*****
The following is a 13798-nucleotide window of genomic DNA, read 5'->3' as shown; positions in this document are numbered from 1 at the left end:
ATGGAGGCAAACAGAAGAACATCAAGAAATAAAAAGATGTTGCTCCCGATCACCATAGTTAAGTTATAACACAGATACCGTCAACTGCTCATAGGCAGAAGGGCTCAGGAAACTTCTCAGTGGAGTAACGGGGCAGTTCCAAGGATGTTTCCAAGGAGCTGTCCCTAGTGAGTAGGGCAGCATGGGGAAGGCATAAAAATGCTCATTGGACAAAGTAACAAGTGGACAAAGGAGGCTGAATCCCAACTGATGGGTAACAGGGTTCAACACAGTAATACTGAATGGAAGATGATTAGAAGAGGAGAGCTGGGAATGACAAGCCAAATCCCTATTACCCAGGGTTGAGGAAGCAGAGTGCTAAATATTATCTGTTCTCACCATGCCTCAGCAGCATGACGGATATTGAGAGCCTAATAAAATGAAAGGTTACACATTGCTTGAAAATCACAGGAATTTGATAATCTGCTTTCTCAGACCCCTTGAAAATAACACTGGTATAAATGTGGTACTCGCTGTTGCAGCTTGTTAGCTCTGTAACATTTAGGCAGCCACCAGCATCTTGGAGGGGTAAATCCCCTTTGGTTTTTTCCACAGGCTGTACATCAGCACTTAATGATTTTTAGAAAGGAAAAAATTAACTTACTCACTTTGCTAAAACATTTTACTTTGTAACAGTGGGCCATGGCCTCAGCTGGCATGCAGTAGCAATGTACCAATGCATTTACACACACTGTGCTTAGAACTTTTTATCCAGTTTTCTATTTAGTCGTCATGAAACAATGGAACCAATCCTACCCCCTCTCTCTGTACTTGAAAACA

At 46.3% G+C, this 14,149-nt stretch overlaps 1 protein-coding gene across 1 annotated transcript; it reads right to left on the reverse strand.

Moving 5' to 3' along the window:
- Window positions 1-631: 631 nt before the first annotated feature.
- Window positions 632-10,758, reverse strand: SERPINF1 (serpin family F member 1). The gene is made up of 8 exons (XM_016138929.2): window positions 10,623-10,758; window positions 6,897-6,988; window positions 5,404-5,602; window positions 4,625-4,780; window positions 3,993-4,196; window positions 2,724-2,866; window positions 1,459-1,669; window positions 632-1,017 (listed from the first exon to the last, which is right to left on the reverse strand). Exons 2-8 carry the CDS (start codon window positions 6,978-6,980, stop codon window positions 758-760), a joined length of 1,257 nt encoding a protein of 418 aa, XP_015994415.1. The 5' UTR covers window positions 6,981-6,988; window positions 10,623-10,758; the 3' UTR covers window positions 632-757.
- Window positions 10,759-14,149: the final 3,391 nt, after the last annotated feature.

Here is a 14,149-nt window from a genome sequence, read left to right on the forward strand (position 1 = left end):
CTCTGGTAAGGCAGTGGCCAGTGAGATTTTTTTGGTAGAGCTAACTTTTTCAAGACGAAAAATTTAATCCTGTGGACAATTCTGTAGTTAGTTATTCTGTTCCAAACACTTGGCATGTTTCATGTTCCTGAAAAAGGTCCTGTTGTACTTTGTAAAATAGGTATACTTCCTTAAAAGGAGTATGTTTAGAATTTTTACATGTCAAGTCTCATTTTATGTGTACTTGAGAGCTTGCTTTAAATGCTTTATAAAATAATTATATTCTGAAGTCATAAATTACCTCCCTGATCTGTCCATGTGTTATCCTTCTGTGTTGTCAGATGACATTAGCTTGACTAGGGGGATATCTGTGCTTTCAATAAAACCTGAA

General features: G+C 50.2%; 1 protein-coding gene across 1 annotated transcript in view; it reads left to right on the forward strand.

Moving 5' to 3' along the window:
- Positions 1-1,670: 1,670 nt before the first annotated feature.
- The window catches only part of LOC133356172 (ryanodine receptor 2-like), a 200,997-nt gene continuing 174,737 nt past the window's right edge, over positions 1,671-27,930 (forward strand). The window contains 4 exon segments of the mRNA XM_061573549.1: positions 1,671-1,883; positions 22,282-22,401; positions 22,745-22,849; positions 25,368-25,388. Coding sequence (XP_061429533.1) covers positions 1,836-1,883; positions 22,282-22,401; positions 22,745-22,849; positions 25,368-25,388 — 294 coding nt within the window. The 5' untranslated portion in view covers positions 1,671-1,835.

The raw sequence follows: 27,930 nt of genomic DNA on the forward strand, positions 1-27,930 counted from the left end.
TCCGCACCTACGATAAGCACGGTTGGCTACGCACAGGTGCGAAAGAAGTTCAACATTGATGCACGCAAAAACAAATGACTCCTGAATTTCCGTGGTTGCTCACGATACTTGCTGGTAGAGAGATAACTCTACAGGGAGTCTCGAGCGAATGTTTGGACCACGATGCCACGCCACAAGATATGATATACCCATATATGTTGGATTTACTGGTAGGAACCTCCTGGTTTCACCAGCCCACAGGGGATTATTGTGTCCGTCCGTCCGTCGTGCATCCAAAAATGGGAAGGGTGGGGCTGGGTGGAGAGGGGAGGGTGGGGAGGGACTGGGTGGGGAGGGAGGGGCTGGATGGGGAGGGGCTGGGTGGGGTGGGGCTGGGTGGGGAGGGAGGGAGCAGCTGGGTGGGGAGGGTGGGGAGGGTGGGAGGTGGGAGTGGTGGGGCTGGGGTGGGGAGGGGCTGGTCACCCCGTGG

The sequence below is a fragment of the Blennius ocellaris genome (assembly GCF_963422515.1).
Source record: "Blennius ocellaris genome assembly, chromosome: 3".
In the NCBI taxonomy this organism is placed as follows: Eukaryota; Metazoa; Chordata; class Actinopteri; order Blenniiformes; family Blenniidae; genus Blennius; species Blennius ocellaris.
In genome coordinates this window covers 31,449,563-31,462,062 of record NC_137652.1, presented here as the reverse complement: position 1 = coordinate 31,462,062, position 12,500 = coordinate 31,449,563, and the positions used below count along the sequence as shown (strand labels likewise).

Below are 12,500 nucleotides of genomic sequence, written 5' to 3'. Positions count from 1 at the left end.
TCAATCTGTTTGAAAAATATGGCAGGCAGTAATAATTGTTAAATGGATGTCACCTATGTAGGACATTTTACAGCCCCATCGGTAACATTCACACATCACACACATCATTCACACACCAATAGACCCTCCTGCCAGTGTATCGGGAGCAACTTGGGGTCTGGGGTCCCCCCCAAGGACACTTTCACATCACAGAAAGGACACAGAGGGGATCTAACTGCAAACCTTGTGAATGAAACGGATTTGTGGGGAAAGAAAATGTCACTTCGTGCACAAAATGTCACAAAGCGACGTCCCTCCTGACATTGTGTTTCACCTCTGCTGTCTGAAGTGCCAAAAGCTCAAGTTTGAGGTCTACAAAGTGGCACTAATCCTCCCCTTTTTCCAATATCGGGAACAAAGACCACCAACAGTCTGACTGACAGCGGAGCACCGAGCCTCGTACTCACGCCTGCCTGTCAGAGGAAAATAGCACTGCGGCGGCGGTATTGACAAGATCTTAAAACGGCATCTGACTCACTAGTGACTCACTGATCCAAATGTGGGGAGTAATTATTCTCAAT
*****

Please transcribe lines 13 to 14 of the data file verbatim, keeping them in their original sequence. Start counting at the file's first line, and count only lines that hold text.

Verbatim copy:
- The window catches only part of LOC133356172 (ryanodine receptor 2-like), a 200,997-nt gene continuing 174,737 nt past the window's right edge, over positions 1,671-27,930 (forward strand). The window contains 4 exon segments of the mRNA XM_061573549.1: positions 1,671-1,883; positions 22,282-22,401; positions 22,745-22,849; positions 25,368-25,388. Coding sequence (XP_061429533.1) covers positions 1,836-1,883; positions 22,282-22,401; positions 22,745-22,849; positions 25,368-25,388 — 294 coding nt within the window. The 5' untranslated portion in view covers positions 1,671-1,835.

The raw sequence follows: 27,930 nt of genomic DNA on the forward strand, positions 1-27,930 counted from the left end.